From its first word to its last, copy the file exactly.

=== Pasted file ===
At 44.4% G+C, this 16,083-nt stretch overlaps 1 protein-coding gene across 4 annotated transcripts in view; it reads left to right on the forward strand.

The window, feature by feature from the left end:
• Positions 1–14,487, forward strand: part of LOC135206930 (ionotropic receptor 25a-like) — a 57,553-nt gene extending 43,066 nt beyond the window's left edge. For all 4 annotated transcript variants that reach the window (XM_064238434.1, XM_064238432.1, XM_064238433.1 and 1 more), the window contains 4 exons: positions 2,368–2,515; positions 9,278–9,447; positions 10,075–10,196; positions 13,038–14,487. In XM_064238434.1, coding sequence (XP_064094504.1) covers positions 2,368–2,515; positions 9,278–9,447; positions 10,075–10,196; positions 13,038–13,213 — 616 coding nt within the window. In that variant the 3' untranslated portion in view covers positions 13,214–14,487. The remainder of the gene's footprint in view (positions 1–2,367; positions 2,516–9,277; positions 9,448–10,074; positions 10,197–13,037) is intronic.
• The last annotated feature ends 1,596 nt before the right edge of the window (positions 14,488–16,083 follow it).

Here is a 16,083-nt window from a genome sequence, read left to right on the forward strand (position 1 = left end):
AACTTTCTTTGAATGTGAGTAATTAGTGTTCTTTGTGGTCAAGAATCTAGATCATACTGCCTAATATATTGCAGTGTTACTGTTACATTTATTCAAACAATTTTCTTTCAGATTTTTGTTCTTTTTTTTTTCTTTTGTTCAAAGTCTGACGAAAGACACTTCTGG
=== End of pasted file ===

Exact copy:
At 44.4% G+C, this 16,083-nt stretch overlaps 1 protein-coding gene across 4 annotated transcripts in view; it reads left to right on the forward strand.

The window, feature by feature from the left end:
• Positions 1–14,487, forward strand: part of LOC135206930 (ionotropic receptor 25a-like) — a 57,553-nt gene extending 43,066 nt beyond the window's left edge. For all 4 annotated transcript variants that reach the window (XM_064238434.1, XM_064238432.1, XM_064238433.1 and 1 more), the window contains 4 exons: positions 2,368–2,515; positions 9,278–9,447; positions 10,075–10,196; positions 13,038–14,487. In XM_064238434.1, coding sequence (XP_064094504.1) covers positions 2,368–2,515; positions 9,278–9,447; positions 10,075–10,196; positions 13,038–13,213 — 616 coding nt within the window. In that variant the 3' untranslated portion in view covers positions 13,214–14,487. The remainder of the gene's footprint in view (positions 1–2,367; positions 2,516–9,277; positions 9,448–10,074; positions 10,197–13,037) is intronic.
• The last annotated feature ends 1,596 nt before the right edge of the window (positions 14,488–16,083 follow it).

Here is a 16,083-nt window from a genome sequence, read left to right on the forward strand (position 1 = left end):
AACTTTCTTTGAATGTGAGTAATTAGTGTTCTTTGTGGTCAAGAATCTAGATCATACTGCCTAATATATTGCAGTGTTACTGTTACATTTATTCAAACAATTTTCTTTCAGATTTTTGTTCTTTTTTTTTTCTTTTGTTCAAAGTCTGACGAAAGACACTTCTGG